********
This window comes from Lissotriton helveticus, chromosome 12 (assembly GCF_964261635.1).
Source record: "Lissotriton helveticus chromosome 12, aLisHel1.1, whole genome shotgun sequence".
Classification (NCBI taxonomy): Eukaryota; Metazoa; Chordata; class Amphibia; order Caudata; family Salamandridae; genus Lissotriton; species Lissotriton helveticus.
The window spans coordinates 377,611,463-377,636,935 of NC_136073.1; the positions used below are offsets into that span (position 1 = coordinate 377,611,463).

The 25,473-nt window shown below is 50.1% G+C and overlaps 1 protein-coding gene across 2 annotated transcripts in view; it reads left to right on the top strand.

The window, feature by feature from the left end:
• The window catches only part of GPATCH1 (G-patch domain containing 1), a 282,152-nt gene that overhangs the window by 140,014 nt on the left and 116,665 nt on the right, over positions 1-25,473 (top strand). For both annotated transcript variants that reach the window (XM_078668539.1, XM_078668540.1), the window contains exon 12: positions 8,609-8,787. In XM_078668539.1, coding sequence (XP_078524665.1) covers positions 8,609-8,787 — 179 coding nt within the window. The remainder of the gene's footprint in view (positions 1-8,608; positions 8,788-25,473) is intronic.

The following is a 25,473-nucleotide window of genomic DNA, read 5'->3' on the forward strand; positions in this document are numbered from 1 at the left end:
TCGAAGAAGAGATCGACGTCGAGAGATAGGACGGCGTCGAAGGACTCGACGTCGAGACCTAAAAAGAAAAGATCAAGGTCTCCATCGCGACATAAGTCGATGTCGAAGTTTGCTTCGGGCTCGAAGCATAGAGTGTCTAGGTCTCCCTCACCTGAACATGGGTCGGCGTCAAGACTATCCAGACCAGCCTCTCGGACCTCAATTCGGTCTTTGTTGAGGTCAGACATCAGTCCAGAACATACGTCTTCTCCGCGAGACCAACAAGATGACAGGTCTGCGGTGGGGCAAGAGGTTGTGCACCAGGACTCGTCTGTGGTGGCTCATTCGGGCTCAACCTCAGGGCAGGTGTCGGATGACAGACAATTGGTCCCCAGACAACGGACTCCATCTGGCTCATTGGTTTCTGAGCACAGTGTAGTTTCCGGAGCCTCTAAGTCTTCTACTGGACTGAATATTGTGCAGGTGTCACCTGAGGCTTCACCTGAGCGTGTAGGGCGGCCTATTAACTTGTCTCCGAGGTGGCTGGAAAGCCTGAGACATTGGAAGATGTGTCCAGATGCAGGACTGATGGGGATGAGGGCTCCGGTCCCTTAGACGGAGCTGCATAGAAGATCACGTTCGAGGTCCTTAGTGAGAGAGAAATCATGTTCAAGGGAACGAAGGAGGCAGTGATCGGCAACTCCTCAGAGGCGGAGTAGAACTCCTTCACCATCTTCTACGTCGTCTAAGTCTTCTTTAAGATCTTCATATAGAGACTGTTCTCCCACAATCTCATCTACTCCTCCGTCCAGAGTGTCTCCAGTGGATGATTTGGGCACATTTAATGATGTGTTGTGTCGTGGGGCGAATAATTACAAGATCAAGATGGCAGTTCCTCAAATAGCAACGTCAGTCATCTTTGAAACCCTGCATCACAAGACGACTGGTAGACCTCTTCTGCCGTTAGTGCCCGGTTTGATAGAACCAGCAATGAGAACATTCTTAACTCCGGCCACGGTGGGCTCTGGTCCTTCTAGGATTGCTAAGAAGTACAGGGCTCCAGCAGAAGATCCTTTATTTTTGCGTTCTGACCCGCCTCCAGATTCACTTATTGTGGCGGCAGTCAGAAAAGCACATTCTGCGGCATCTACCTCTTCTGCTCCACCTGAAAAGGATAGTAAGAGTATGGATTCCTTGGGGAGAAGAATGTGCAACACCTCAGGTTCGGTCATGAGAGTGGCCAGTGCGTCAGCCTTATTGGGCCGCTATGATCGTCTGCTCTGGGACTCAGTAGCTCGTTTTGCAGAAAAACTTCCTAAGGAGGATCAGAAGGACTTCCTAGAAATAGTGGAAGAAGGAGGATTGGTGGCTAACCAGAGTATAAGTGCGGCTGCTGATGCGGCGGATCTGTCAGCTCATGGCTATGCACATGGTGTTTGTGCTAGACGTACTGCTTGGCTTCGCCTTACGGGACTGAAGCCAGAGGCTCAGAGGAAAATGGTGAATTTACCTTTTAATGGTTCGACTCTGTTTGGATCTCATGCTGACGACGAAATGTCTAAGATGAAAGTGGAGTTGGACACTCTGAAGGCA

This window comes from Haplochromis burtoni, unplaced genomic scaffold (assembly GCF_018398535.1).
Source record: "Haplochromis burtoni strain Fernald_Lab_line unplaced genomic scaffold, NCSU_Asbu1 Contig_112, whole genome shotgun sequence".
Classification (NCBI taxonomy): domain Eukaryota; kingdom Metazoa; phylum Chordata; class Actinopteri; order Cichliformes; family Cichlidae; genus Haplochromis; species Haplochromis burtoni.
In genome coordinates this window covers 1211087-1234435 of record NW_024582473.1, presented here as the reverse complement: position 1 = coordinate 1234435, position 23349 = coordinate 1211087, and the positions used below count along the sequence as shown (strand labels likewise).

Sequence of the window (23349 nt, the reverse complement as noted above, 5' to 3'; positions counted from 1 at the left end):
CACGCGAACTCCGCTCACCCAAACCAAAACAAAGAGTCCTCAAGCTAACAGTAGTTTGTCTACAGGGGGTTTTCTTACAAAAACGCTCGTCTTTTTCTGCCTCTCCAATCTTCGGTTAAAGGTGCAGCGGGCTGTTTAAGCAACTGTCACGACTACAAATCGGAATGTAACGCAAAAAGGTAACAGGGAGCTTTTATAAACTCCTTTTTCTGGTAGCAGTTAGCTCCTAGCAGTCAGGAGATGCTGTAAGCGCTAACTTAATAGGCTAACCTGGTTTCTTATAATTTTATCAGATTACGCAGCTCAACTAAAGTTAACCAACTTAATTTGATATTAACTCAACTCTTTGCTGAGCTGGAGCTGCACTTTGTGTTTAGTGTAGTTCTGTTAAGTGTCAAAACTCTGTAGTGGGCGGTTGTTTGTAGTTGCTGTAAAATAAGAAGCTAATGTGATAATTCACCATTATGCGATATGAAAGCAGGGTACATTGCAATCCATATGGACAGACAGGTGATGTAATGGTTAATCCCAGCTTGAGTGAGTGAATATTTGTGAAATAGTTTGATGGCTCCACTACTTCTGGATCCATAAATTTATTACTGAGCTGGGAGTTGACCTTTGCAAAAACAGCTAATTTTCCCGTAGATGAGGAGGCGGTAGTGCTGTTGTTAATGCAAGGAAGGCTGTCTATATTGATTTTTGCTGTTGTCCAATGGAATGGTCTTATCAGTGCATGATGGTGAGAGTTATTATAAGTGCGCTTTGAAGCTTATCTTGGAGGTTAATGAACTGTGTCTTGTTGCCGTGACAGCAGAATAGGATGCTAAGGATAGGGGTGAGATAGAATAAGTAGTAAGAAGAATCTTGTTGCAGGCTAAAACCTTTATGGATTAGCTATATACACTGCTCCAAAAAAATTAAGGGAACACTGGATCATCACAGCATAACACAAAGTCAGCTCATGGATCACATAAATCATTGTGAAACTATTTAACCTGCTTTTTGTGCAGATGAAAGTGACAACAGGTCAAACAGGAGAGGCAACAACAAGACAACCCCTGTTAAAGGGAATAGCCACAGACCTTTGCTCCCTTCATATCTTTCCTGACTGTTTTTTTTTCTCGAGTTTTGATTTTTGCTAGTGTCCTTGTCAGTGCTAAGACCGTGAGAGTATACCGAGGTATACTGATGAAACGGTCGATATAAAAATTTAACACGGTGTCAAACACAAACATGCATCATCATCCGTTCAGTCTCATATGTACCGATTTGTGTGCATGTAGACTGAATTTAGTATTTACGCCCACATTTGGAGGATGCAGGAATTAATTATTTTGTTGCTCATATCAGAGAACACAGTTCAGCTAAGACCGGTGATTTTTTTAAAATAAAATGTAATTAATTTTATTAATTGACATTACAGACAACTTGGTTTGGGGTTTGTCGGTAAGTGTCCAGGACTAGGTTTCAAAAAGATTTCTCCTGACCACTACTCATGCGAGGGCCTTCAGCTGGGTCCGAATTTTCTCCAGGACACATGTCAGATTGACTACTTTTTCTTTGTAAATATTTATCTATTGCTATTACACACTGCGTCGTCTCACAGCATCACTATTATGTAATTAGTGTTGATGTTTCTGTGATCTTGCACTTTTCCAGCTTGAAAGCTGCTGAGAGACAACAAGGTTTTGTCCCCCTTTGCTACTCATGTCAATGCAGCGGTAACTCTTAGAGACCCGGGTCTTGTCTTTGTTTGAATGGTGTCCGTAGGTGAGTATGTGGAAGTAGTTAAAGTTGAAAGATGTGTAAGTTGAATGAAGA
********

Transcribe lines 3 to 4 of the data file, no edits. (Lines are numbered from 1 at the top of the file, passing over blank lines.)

Classification (NCBI taxonomy): Eukaryota; Metazoa; Chordata; class Amphibia; order Caudata; family Salamandridae; genus Lissotriton; species Lissotriton helveticus.
The window spans coordinates 377,611,463-377,636,935 of NC_136073.1; the positions used below are offsets into that span (position 1 = coordinate 377,611,463).